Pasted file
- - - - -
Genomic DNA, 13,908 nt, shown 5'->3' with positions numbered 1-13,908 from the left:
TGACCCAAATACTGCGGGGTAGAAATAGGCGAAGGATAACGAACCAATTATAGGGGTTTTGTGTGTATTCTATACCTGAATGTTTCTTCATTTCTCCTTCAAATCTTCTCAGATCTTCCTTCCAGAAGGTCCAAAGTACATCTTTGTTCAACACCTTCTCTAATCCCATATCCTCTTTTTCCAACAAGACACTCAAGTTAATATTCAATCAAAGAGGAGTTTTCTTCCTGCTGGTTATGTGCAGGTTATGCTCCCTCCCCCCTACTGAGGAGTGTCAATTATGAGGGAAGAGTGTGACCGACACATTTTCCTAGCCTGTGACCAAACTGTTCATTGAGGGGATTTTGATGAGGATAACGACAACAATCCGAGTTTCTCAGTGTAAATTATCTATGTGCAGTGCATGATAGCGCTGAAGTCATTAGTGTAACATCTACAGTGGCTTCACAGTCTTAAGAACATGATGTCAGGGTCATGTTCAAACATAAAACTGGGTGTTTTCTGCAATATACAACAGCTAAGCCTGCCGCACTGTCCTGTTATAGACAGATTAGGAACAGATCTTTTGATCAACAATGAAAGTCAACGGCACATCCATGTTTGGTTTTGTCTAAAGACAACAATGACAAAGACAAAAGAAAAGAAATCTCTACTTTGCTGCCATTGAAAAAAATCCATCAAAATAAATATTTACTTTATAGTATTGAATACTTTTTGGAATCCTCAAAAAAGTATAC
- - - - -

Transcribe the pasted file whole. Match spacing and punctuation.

Genomic DNA, 13,908 nt, shown 5'->3' with positions numbered 1-13,908 from the left:
TGACCCAAATACTGCGGGGTAGAAATAGGCGAAGGATAACGAACCAATTATAGGGGTTTTGTGTGTATTCTATACCTGAATGTTTCTTCATTTCTCCTTCAAATCTTCTCAGATCTTCCTTCCAGAAGGTCCAAAGTACATCTTTGTTCAACACCTTCTCTAATCCCATATCCTCTTTTTCCAACAAGACACTCAAGTTAATATTCAATCAAAGAGGAGTTTTCTTCCTGCTGGTTATGTGCAGGTTATGCTCCCTCCCCCCTACTGAGGAGTGTCAATTATGAGGGAAGAGTGTGACCGACACATTTTCCTAGCCTGTGACCAAACTGTTCATTGAGGGGATTTTGATGAGGATAACGACAACAATCCGAGTTTCTCAGTGTAAATTATCTATGTGCAGTGCATGATAGCGCTGAAGTCATTAGTGTAACATCTACAGTGGCTTCACAGTCTTAAGAACATGATGTCAGGGTCATGTTCAAACATAAAACTGGGTGTTTTCTGCAATATACAACAGCTAAGCCTGCCGCACTGTCCTGTTATAGACAGATTAGGAACAGATCTTTTGATCAACAATGAAAGTCAACGGCACATCCATGTTTGGTTTTGTCTAAAGACAACAATGACAAAGACAAAAGAAAAGAAATCTCTACTTTGCTGCCATTGAAAAAAATCCATCAAAATAAATATTTACTTTATAGTATTGAATACTTTTTGGAATCCTCAAAAAAGTATAC